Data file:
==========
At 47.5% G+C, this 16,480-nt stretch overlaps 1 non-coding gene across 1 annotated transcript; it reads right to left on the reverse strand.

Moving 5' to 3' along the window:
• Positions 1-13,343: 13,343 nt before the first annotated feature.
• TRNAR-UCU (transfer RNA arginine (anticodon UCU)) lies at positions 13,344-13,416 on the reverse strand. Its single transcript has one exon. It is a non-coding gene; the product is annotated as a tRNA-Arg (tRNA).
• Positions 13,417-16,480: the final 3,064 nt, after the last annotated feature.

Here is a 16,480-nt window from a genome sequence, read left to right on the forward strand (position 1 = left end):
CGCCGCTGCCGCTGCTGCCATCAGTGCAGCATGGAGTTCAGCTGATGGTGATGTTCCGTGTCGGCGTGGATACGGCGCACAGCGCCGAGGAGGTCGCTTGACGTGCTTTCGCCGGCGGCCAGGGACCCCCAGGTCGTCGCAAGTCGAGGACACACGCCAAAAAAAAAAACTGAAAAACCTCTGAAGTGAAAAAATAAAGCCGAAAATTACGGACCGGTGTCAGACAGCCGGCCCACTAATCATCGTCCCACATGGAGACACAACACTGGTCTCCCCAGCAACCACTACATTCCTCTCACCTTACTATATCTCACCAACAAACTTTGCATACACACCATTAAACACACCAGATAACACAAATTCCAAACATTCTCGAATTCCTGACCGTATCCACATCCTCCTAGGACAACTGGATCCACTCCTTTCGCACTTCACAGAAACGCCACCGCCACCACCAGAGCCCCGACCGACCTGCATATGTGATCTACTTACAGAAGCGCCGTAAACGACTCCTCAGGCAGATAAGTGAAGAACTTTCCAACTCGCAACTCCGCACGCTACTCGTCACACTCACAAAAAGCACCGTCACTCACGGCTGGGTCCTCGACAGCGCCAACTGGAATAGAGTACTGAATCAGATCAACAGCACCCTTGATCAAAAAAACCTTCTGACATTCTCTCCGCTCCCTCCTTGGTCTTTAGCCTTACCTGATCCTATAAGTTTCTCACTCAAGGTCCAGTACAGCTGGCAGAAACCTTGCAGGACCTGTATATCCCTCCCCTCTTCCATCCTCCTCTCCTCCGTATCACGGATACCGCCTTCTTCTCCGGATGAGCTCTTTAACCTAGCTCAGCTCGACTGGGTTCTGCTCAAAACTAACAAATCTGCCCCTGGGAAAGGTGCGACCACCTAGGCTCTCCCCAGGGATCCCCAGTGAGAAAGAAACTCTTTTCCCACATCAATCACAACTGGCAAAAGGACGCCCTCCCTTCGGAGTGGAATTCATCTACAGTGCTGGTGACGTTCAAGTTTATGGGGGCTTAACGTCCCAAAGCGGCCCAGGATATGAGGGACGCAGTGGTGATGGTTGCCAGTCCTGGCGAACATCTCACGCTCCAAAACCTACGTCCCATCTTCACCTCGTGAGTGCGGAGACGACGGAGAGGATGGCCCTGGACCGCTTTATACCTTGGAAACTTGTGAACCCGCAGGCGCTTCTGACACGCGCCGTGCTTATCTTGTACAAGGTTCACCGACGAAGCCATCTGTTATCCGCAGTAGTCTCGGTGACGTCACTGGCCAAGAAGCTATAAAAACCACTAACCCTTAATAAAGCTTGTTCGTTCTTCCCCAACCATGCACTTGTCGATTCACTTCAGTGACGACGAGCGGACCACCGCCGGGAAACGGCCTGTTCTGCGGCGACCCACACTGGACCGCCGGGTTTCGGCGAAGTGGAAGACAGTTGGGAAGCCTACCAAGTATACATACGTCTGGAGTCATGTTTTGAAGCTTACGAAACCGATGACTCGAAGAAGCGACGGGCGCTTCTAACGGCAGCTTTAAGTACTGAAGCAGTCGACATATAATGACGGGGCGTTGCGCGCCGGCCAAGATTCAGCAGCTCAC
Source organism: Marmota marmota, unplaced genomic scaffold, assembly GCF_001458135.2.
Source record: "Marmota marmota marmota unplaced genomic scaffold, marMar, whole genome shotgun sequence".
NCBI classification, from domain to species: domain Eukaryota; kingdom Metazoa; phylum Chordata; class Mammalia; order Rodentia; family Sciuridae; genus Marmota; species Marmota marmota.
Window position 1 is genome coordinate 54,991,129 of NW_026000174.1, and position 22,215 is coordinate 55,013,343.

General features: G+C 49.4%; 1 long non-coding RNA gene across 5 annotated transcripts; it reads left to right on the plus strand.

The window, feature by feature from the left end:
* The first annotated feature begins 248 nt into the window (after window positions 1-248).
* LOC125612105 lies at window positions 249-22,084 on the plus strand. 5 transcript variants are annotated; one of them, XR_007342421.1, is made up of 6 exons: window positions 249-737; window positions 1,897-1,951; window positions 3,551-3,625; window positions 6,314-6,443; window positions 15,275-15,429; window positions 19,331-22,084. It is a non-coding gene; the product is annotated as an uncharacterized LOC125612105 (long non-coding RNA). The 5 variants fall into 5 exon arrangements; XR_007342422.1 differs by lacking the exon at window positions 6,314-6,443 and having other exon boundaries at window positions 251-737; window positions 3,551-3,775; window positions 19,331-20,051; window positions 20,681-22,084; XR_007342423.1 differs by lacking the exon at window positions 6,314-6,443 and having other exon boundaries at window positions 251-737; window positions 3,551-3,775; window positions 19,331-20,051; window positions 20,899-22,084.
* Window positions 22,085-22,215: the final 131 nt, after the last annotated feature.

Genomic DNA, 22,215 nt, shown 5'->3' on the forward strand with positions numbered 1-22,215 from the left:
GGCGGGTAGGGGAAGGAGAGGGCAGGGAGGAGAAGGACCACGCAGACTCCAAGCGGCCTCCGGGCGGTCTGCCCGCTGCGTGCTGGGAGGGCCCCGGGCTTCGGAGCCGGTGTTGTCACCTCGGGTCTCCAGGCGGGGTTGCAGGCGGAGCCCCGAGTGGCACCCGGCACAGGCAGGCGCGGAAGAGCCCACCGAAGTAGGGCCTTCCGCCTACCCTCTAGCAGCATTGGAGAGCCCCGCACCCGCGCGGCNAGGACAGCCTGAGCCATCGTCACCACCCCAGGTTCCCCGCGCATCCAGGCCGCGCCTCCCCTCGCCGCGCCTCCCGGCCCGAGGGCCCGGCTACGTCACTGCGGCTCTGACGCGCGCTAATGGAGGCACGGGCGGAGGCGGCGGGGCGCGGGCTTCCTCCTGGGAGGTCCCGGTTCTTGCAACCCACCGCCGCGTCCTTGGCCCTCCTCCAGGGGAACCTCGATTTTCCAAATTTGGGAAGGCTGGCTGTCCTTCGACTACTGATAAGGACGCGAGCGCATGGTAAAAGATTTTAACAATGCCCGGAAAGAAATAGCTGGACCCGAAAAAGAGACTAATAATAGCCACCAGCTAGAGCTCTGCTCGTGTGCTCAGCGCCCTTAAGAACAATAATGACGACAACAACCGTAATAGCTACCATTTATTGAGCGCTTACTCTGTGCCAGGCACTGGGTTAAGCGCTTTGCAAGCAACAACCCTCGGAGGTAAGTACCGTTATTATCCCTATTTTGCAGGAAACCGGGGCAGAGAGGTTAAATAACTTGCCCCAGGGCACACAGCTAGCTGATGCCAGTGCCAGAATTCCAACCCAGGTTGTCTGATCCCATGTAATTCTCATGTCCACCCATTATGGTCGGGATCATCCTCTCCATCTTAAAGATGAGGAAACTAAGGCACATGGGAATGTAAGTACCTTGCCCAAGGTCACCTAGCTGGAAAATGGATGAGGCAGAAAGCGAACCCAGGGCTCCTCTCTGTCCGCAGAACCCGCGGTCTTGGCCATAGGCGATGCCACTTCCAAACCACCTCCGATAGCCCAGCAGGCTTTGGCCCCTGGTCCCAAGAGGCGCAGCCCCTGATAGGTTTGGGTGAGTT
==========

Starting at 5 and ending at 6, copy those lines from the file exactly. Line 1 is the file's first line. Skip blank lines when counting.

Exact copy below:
• Positions 13,417-16,480: the final 3,064 nt, after the last annotated feature.

Here is a 16,480-nt window from a genome sequence, read left to right on the forward strand (position 1 = left end):